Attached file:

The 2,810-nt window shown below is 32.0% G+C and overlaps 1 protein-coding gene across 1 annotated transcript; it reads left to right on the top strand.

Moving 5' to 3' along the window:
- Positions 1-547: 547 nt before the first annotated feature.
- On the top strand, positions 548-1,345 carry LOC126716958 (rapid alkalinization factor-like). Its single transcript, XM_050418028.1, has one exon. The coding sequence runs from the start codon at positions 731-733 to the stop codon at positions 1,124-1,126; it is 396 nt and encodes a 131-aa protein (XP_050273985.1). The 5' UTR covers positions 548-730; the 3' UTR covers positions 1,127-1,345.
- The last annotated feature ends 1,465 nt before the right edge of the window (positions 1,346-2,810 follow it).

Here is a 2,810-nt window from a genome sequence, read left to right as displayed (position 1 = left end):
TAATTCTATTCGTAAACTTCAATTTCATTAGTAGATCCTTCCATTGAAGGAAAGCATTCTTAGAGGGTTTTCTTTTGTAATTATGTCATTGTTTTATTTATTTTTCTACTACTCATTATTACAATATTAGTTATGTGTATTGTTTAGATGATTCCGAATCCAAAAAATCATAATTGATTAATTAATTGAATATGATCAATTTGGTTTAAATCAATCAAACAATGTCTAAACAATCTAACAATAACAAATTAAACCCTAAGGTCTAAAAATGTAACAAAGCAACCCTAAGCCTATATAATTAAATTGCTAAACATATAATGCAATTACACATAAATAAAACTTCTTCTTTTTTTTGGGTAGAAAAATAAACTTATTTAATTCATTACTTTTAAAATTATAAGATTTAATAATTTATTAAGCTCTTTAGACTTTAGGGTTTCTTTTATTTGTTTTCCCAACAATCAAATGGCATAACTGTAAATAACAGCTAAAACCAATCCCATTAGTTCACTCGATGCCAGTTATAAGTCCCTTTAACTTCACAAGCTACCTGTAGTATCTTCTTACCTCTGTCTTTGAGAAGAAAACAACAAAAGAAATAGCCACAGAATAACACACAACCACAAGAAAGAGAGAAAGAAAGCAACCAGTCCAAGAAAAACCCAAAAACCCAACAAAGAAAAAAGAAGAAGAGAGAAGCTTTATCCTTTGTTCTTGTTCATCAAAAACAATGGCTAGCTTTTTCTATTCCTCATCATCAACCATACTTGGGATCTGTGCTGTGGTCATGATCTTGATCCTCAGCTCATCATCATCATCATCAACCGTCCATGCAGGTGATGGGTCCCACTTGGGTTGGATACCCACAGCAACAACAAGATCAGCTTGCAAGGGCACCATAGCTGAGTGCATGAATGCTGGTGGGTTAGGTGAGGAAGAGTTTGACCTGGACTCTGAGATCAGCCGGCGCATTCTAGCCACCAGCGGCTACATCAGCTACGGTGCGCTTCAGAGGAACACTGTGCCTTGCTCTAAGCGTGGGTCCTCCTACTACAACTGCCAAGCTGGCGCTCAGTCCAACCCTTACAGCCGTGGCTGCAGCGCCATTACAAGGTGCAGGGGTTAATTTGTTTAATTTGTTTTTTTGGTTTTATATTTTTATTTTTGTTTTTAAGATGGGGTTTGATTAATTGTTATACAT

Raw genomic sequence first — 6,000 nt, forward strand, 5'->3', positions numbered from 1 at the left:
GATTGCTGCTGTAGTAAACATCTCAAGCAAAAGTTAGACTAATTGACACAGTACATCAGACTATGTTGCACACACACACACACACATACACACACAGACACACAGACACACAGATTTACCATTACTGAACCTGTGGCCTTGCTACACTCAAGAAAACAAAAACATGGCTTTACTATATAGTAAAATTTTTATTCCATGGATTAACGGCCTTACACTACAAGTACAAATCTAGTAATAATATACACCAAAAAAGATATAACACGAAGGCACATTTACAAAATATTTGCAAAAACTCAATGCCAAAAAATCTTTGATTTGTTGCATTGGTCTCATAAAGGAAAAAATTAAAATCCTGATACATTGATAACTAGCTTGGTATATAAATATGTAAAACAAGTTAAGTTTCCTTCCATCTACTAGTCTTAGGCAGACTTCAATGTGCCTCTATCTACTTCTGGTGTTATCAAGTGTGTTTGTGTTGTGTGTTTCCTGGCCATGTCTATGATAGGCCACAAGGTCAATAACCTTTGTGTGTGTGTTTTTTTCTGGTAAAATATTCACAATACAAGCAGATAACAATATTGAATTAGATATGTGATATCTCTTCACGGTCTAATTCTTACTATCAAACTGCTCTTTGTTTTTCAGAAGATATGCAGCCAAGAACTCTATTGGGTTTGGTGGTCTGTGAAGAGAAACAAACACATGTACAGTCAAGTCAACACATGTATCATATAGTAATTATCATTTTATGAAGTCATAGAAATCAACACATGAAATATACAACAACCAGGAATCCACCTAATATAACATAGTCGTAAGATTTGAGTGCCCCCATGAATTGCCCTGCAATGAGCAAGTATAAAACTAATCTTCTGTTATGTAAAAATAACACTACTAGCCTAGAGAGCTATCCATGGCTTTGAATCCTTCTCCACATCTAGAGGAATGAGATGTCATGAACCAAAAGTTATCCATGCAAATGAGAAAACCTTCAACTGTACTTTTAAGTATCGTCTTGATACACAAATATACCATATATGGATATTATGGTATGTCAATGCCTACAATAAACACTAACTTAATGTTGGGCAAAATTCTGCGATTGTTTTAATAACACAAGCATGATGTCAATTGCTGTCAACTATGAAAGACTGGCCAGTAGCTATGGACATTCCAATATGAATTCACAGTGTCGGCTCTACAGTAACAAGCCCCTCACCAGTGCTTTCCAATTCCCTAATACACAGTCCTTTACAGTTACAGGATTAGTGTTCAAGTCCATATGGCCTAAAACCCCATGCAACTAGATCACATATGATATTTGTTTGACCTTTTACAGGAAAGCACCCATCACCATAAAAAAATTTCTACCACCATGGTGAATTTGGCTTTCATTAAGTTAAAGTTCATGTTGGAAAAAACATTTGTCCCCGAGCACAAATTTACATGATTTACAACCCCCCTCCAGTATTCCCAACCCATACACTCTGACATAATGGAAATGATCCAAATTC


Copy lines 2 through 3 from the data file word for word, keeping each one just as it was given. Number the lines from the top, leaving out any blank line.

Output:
Moving 5' to 3' along the window:
- Positions 1-547: 547 nt before the first annotated feature.